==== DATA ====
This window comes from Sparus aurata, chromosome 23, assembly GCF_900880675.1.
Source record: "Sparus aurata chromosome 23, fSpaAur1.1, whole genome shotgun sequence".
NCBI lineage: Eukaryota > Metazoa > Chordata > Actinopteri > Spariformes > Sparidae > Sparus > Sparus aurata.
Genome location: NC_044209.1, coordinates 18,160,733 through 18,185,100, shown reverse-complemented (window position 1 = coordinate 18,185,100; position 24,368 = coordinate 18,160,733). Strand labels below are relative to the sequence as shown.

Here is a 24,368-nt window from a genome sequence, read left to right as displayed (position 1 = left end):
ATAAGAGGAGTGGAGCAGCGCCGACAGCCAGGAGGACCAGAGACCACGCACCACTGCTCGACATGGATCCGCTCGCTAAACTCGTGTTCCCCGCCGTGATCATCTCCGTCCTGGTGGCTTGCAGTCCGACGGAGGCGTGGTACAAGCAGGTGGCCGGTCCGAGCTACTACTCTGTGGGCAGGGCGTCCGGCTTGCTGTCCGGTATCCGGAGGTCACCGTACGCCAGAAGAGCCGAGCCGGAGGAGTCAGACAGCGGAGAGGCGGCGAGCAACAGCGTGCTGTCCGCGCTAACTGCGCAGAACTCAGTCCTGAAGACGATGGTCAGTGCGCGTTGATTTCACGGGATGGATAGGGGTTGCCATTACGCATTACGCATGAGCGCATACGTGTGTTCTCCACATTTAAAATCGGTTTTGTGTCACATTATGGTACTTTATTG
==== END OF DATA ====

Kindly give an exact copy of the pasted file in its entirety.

This window comes from Sparus aurata, chromosome 23, assembly GCF_900880675.1.
Source record: "Sparus aurata chromosome 23, fSpaAur1.1, whole genome shotgun sequence".
NCBI lineage: Eukaryota > Metazoa > Chordata > Actinopteri > Spariformes > Sparidae > Sparus > Sparus aurata.
Genome location: NC_044209.1, coordinates 18,160,733 through 18,185,100, shown reverse-complemented (window position 1 = coordinate 18,185,100; position 24,368 = coordinate 18,160,733). Strand labels below are relative to the sequence as shown.

Here is a 24,368-nt window from a genome sequence, read left to right as displayed (position 1 = left end):
ATAAGAGGAGTGGAGCAGCGCCGACAGCCAGGAGGACCAGAGACCACGCACCACTGCTCGACATGGATCCGCTCGCTAAACTCGTGTTCCCCGCCGTGATCATCTCCGTCCTGGTGGCTTGCAGTCCGACGGAGGCGTGGTACAAGCAGGTGGCCGGTCCGAGCTACTACTCTGTGGGCAGGGCGTCCGGCTTGCTGTCCGGTATCCGGAGGTCACCGTACGCCAGAAGAGCCGAGCCGGAGGAGTCAGACAGCGGAGAGGCGGCGAGCAACAGCGTGCTGTCCGCGCTAACTGCGCAGAACTCAGTCCTGAAGACGATGGTCAGTGCGCGTTGATTTCACGGGATGGATAGGGGTTGCCATTACGCATTACGCATGAGCGCATACGTGTGTTCTCCACATTTAAAATCGGTTTTGTGTCACATTATGGTACTTTATTG